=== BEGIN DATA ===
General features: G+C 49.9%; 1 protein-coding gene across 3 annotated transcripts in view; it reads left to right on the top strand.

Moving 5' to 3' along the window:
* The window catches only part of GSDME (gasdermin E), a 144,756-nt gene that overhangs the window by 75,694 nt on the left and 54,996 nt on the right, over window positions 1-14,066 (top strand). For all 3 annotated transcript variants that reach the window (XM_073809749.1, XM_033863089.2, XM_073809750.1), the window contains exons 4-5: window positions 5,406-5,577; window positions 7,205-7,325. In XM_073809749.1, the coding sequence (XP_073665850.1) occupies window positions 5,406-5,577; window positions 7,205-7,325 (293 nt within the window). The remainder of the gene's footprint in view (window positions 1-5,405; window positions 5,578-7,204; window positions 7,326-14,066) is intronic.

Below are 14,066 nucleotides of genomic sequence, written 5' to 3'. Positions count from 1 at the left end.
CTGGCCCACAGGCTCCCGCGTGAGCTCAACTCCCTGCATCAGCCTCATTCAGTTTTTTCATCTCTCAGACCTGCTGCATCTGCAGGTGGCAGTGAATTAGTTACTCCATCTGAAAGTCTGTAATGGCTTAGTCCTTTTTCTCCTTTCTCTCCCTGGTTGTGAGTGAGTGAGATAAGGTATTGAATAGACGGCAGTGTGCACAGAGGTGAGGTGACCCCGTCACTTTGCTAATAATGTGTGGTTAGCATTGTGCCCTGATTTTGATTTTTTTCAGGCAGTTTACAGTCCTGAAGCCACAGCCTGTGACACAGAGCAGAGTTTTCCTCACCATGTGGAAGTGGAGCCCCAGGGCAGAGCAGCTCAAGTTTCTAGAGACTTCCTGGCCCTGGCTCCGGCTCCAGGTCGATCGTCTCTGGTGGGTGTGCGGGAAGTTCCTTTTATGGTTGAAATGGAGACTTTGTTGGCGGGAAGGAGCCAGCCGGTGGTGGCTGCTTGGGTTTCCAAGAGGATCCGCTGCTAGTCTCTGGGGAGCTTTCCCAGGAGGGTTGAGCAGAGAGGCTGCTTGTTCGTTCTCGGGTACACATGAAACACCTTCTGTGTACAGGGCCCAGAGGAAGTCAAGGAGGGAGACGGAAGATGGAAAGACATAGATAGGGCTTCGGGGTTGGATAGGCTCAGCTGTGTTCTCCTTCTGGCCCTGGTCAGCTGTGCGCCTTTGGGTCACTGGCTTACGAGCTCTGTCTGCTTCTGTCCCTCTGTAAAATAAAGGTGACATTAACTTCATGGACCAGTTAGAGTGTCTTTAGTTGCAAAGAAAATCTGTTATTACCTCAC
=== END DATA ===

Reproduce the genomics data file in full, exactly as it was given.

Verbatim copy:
General features: G+C 49.9%; 1 protein-coding gene across 3 annotated transcripts in view; it reads left to right on the top strand.

Moving 5' to 3' along the window:
* The window catches only part of GSDME (gasdermin E), a 144,756-nt gene that overhangs the window by 75,694 nt on the left and 54,996 nt on the right, over window positions 1-14,066 (top strand). For all 3 annotated transcript variants that reach the window (XM_073809749.1, XM_033863089.2, XM_073809750.1), the window contains exons 4-5: window positions 5,406-5,577; window positions 7,205-7,325. In XM_073809749.1, the coding sequence (XP_073665850.1) occupies window positions 5,406-5,577; window positions 7,205-7,325 (293 nt within the window). The remainder of the gene's footprint in view (window positions 1-5,405; window positions 5,578-7,204; window positions 7,326-14,066) is intronic.

Below are 14,066 nucleotides of genomic sequence, written 5' to 3'. Positions count from 1 at the left end.
CTGGCCCACAGGCTCCCGCGTGAGCTCAACTCCCTGCATCAGCCTCATTCAGTTTTTTCATCTCTCAGACCTGCTGCATCTGCAGGTGGCAGTGAATTAGTTACTCCATCTGAAAGTCTGTAATGGCTTAGTCCTTTTTCTCCTTTCTCTCCCTGGTTGTGAGTGAGTGAGATAAGGTATTGAATAGACGGCAGTGTGCACAGAGGTGAGGTGACCCCGTCACTTTGCTAATAATGTGTGGTTAGCATTGTGCCCTGATTTTGATTTTTTTCAGGCAGTTTACAGTCCTGAAGCCACAGCCTGTGACACAGAGCAGAGTTTTCCTCACCATGTGGAAGTGGAGCCCCAGGGCAGAGCAGCTCAAGTTTCTAGAGACTTCCTGGCCCTGGCTCCGGCTCCAGGTCGATCGTCTCTGGTGGGTGTGCGGGAAGTTCCTTTTATGGTTGAAATGGAGACTTTGTTGGCGGGAAGGAGCCAGCCGGTGGTGGCTGCTTGGGTTTCCAAGAGGATCCGCTGCTAGTCTCTGGGGAGCTTTCCCAGGAGGGTTGAGCAGAGAGGCTGCTTGTTCGTTCTCGGGTACACATGAAACACCTTCTGTGTACAGGGCCCAGAGGAAGTCAAGGAGGGAGACGGAAGATGGAAAGACATAGATAGGGCTTCGGGGTTGGATAGGCTCAGCTGTGTTCTCCTTCTGGCCCTGGTCAGCTGTGCGCCTTTGGGTCACTGGCTTACGAGCTCTGTCTGCTTCTGTCCCTCTGTAAAATAAAGGTGACATTAACTTCATGGACCAGTTAGAGTGTCTTTAGTTGCAAAGAAAATCTGTTATTACCTCAC